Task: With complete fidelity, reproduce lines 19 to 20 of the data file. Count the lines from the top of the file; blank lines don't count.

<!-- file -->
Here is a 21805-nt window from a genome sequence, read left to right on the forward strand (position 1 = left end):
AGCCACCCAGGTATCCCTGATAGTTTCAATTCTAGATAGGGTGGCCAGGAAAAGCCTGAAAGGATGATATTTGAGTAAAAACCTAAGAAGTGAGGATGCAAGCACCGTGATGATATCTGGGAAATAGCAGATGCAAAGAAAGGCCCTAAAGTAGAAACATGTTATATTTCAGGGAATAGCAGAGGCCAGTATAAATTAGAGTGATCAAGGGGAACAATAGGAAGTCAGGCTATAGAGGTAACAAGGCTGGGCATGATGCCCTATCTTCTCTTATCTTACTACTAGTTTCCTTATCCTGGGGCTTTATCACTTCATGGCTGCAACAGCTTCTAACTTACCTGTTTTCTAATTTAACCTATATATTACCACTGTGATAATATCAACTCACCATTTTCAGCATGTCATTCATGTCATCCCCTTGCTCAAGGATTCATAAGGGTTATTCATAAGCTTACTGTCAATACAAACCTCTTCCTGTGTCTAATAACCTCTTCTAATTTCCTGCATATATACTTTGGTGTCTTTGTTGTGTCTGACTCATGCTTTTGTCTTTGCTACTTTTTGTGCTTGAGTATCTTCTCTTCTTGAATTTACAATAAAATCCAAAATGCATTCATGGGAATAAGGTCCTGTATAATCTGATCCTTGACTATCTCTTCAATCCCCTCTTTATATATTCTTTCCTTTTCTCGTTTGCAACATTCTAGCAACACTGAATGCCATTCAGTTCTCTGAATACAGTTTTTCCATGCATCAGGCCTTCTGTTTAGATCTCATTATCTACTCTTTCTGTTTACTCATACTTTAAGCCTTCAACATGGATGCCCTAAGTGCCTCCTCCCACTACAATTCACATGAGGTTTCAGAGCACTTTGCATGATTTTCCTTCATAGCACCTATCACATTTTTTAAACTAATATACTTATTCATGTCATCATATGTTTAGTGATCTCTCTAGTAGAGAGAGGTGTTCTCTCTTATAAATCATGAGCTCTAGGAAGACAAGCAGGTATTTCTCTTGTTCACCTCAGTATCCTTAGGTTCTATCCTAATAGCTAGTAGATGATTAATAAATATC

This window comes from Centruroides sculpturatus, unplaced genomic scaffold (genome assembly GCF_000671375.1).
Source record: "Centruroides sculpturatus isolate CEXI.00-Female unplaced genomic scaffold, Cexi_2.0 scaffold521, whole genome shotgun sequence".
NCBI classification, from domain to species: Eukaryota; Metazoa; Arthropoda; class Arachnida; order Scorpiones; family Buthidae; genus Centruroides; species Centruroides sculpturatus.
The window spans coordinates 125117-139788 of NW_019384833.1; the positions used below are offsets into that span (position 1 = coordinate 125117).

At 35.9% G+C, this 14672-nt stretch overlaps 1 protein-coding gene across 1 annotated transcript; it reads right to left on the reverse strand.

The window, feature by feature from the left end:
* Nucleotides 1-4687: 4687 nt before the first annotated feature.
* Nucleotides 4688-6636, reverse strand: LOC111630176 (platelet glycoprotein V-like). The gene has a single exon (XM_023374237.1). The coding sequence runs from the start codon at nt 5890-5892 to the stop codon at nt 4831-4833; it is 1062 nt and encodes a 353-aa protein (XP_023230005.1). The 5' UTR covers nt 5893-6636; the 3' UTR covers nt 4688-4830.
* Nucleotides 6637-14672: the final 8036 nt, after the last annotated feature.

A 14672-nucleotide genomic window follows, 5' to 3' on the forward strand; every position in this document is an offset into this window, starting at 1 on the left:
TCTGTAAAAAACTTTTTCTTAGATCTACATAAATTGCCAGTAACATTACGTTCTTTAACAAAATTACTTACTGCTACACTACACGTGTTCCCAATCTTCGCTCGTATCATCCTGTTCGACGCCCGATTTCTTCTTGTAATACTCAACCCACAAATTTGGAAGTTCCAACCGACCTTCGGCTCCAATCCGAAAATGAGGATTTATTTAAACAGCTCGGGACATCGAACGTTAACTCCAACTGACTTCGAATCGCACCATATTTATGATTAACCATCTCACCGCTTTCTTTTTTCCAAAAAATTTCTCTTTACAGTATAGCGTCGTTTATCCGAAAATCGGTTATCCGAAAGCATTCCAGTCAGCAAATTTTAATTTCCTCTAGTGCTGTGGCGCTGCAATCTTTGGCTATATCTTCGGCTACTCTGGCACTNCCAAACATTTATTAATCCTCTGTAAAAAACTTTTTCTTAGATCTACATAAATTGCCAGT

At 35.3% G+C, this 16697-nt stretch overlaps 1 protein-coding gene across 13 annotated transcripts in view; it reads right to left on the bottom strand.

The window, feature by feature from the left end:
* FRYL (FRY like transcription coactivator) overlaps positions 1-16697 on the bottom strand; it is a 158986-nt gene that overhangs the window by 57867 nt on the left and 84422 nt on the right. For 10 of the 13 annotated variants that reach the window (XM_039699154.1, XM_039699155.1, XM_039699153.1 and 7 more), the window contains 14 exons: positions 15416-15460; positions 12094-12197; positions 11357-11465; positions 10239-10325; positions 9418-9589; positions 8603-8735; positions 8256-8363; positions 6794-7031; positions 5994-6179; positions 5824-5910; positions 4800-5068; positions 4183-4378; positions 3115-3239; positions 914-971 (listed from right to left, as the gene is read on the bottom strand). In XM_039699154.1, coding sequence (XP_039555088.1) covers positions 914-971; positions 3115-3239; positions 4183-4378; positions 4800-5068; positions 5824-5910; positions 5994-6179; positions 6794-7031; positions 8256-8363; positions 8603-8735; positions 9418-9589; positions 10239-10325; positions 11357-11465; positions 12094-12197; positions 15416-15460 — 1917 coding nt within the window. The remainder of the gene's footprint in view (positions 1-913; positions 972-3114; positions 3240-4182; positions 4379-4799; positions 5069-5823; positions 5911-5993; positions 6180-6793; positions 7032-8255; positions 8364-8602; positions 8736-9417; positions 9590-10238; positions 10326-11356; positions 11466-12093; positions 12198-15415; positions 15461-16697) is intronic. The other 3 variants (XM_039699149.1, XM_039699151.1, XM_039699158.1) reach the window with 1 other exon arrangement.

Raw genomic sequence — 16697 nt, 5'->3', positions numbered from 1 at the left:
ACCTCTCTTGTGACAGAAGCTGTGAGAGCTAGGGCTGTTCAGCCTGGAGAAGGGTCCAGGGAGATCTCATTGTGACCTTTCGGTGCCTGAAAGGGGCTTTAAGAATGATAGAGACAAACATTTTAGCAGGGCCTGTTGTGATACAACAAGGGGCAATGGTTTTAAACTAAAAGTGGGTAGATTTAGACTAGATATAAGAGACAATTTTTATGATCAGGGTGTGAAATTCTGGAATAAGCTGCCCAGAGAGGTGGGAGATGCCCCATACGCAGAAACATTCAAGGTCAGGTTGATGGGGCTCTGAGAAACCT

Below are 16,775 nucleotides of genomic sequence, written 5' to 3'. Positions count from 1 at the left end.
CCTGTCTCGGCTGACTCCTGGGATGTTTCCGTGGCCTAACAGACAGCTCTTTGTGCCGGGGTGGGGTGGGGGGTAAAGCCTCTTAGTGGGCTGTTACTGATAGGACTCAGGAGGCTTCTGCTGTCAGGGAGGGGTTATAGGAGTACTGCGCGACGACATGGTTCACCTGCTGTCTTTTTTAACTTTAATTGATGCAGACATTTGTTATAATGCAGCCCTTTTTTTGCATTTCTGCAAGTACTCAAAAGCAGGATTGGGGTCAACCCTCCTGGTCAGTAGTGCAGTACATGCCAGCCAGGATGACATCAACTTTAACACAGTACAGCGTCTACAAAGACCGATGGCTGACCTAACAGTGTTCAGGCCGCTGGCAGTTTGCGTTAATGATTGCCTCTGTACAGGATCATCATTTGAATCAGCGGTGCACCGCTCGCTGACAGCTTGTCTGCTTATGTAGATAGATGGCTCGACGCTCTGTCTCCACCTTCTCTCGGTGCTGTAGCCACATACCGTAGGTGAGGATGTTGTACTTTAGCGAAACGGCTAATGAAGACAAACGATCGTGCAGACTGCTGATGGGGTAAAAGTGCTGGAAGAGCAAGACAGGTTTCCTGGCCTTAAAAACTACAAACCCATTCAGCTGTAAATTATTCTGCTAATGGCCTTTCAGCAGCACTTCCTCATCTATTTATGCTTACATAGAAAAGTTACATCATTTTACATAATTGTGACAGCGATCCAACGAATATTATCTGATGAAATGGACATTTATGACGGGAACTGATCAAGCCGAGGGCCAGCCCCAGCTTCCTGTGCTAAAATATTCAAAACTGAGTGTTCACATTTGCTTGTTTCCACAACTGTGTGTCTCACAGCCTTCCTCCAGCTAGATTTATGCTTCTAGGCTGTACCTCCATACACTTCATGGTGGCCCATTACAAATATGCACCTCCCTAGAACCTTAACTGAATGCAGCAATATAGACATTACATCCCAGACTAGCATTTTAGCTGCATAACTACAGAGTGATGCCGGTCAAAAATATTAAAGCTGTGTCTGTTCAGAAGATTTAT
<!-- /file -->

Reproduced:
Below are 16,775 nucleotides of genomic sequence, written 5' to 3'. Positions count from 1 at the left end.
CCTGTCTCGGCTGACTCCTGGGATGTTTCCGTGGCCTAACAGACAGCTCTTTGTGCCGGGGTGGGGTGGGGGGTAAAGCCTCTTAGTGGGCTGTTACTGATAGGACTCAGGAGGCTTCTGCTGTCAGGGAGGGGTTATAGGAGTACTGCGCGACGACATGGTTCACCTGCTGTCTTTTTTAACTTTAATTGATGCAGACATTTGTTATAATGCAGCCCTTTTTTTGCATTTCTGCAAGTACTCAAAAGCAGGATTGGGGTCAACCCTCCTGGTCAGTAGTGCAGTACATGCCAGCCAGGATGACATCAACTTTAACACAGTACAGCGTCTACAAAGACCGATGGCTGACCTAACAGTGTTCAGGCCGCTGGCAGTTTGCGTTAATGATTGCCTCTGTACAGGATCATCATTTGAATCAGCGGTGCACCGCTCGCTGACAGCTTGTCTGCTTATGTAGATAGATGGCTCGACGCTCTGTCTCCACCTTCTCTCGGTGCTGTAGCCACATACCGTAGGTGAGGATGTTGTACTTTAGCGAAACGGCTAATGAAGACAAACGATCGTGCAGACTGCTGATGGGGTAAAAGTGCTGGAAGAGCAAGACAGGTTTCCTGGCCTTAAAAACTACAAACCCATTCAGCTGTAAATTATTCTGCTAATGGCCTTTCAGCAGCACTTCCTCATCTATTTATGCTTACATAGAAAAGTTACATCATTTTACATAATTGTGACAGCGATCCAACGAATATTATCTGATGAAATGGACATTTATGACGGGAACTGATCAAGCCGAGGGCCAGCCCCAGCTTCCTGTGCTAAAATATTCAAAACTGAGTGTTCACATTTGCTTGTTTCCACAACTGTGTGTCTCACAGCCTTCCTCCAGCTAGATTTATGCTTCTAGGCTGTACCTCCATACACTTCATGGTGGCCCATTACAAATATGCACCTCCCTAGAACCTTAACTGAATGCAGCAATATAGACATTACATCCCAGACTAGCATTTTAGCTGCATAACTACAGAGTGATGCCGGTCAAAAATATTAAAGCTGTGTCTGTTCAGAAGATTTAT